The location is great for sightseeing, but for getting anywhere else in Bangkok, not that easy. The bus system is insane (there are over 500 bus lines, seriously, Thai’s can barely get a handle on it), the express river boast don’t get you east where most things are, and the Subway and SkyTrain don’t go there. Because Khao San is so self contained, Eric and I started to feel a bit claustrophobic and were under the illusion that all of Bangkok was like Khao San (it’s not). Our saving grace was going to the Vietnamese Embassy to arrange our visa.
Check out this great article on how to arrange a Vietnamese Visa in Bangkok.
After navigating the local canal boat to get us to the other end of town (at 100 feet away from the Pier a tuk-tuk driver tried to convince us we were miles away), we walked into a completely different Bangkok. One of air conditioned malls and every nations embassy, all on one road. No tuk-tuk drivers, no street vendors selling the same Bob Marley t-shirt you saw in Spain, none of it. Not that this is the “real” Bangkok, but at least it was different. It was a comfort.
On this side of town, people were nice, smiling, pleased you were visiting their shop and didn’t give you the evil eye and didn’t glare at you for ordering food from them. There was the occasional nice person in Khao San, but for the most part, people were just annoyed that we were there – and we weren’t even drunk and peeing in front of them! Before coming here we had read so many things about how nice Thai people were and how friendly and obliging they were (the land of smiles-think Hawaii), but this was not our initial experience. The general melancholy of the people of Bangkok was starting to get us down.
Luckily, I wrote to my friend Boramy about it, who had just come from visiting Bangkok, and she told me something that changed my outlook. “At least they’re genuine, and when you meet a nice Thai person, you know that it’s real”. You know what? That’s true! At least they are for real. It’s not the sugary sweetness of American customer service that I’m used to, but when someone goes out of they’re way, or smiles at me here, I know that they really are kind. We appreciate it more. And furthermore, these are big city people. I’ve lived in big cities for the past 7 years, not everyone is nice in the big city, that’s just city living. I get that.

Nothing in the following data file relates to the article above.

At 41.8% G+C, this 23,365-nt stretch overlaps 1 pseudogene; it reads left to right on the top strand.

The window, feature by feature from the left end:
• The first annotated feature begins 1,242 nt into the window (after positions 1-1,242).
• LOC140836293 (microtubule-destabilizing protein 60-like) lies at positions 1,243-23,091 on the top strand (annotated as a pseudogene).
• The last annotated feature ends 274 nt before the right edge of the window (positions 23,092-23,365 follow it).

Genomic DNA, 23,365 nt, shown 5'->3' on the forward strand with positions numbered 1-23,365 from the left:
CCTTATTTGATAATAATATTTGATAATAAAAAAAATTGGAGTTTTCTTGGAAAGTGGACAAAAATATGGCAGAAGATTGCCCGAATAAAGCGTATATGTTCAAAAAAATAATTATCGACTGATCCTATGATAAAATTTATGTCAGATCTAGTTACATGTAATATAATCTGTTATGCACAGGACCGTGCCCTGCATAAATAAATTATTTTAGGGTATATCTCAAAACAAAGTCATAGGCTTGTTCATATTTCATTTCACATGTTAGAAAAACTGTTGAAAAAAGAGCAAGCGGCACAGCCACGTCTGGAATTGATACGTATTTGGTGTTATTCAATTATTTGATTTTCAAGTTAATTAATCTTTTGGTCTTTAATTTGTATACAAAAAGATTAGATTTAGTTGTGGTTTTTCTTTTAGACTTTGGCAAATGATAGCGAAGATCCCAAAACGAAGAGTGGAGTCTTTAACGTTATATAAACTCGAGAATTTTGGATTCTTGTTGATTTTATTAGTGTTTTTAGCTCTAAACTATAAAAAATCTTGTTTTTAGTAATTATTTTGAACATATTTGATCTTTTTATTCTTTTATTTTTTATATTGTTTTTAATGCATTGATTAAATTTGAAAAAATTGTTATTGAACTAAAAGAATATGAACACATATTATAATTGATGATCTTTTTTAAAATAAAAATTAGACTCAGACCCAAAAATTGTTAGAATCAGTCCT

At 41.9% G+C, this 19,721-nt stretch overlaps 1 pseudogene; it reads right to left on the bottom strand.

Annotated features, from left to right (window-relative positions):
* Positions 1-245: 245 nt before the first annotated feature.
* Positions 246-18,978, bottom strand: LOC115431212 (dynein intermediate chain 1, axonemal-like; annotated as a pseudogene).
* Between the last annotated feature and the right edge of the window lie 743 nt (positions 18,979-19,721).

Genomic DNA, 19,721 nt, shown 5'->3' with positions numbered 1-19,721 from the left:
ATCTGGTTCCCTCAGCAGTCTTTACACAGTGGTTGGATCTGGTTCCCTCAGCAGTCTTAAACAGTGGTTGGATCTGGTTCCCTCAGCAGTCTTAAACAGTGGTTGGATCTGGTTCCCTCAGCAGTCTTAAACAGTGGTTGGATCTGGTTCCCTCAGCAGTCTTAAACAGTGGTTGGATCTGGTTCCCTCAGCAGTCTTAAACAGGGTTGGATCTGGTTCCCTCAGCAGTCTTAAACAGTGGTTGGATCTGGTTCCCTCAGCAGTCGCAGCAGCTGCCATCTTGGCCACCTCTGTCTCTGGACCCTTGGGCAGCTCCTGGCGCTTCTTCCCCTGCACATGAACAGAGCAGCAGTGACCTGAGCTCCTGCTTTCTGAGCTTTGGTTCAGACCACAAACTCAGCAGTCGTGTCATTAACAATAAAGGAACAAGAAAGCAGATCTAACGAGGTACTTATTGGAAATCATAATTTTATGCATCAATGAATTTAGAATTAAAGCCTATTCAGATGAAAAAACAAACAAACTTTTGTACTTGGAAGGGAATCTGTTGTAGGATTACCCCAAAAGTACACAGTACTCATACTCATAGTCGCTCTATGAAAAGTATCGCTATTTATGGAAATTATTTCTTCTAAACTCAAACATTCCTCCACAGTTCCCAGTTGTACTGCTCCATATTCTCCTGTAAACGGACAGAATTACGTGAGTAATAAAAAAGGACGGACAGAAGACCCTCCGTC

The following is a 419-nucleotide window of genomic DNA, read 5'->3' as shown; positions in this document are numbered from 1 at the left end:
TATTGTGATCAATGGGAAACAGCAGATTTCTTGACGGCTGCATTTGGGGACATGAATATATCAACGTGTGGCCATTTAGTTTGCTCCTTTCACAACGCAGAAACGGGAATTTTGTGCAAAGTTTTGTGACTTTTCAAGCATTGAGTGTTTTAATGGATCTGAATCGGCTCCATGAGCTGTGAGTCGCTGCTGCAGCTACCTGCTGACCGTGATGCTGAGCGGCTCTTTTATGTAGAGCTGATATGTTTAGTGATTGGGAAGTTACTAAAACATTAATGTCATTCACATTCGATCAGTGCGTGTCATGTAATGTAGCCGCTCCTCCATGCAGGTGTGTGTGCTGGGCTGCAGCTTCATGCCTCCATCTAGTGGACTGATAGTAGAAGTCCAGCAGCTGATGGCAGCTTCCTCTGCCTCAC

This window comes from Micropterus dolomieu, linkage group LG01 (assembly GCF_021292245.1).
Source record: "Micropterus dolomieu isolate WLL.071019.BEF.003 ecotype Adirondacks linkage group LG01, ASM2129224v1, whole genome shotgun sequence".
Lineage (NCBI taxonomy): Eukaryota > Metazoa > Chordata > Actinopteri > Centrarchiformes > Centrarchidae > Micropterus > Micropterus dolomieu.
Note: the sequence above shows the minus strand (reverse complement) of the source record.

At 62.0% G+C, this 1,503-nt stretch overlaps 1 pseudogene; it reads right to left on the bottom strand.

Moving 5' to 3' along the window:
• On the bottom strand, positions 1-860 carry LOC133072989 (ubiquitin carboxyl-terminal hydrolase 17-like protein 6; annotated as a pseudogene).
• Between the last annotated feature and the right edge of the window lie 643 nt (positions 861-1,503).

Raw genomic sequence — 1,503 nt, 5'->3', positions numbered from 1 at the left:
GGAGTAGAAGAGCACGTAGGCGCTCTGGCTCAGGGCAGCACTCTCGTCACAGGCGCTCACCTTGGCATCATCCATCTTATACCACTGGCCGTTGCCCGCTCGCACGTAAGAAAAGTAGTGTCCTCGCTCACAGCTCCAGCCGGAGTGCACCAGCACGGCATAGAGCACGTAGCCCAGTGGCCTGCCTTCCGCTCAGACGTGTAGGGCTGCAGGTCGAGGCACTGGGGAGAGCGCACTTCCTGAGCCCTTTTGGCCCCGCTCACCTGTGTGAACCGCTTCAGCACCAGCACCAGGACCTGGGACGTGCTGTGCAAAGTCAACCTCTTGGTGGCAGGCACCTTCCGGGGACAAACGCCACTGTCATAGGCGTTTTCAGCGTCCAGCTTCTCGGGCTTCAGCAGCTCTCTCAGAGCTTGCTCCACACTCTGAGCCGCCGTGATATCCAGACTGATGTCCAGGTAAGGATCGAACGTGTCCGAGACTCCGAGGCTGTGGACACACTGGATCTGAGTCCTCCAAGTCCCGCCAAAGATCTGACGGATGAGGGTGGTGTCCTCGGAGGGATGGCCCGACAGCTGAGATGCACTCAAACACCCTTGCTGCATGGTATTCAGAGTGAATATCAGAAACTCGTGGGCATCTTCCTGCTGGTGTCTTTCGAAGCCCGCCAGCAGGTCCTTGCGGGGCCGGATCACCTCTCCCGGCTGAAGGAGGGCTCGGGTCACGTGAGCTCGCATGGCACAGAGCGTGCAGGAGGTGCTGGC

After we left the confines of Banglamphu (the area Khao San Road is in) and did some sightseeing, things started looking up. We visited the Grand Palace, which houses the holiest site in all of Thailand, Wat Phra Kaeo (Wat means Buddhist temple complex).
The Bot, or heart of the compound, holds the Emerald Buddha. A small Buddha figure made of jade that in the 15th or 16th century had been housed in plaster, and was only discovered when a monk noticed the green of the jade peeking out from underneath the nose. It was stolen away to Laos for about 200 years and then brought back by Rama I-the founder of Bangkok.
The Wat complex is beautiful, with several points of interest and wonderful Siamese details on every building.
It’s kept in immaculate condition, with constant restoration going on. The murals are always being repainted (much like the Golden Gate Bridge) due to the humidity. The pristine nature of the place can throw you at first, but it the epitome of a Thai temple and is definitely worth seeing. Your admission also gives you access to the grounds, where you can see some of the former royal residences.
I’ll sign off on a positive note: street food! One of the highlights of Bangkok! For $2 we got a plate of delicious veggie pad thai/see-ew with egg and 3 veggie spring rolls. They basically have 4 mounds of types of noodles, pull a little from each pile, throw in some veggies and stir it up in the wok. We topped it off with an icy guava shake. Perfection! Our most expensive thai meal was $6 for the two of us, and that was at a sit down restaurant. If you could eat thai for days, then you could live on about $6 a day for 3 square meals of street food. Here’s us chowing down!
Off to Cambodia!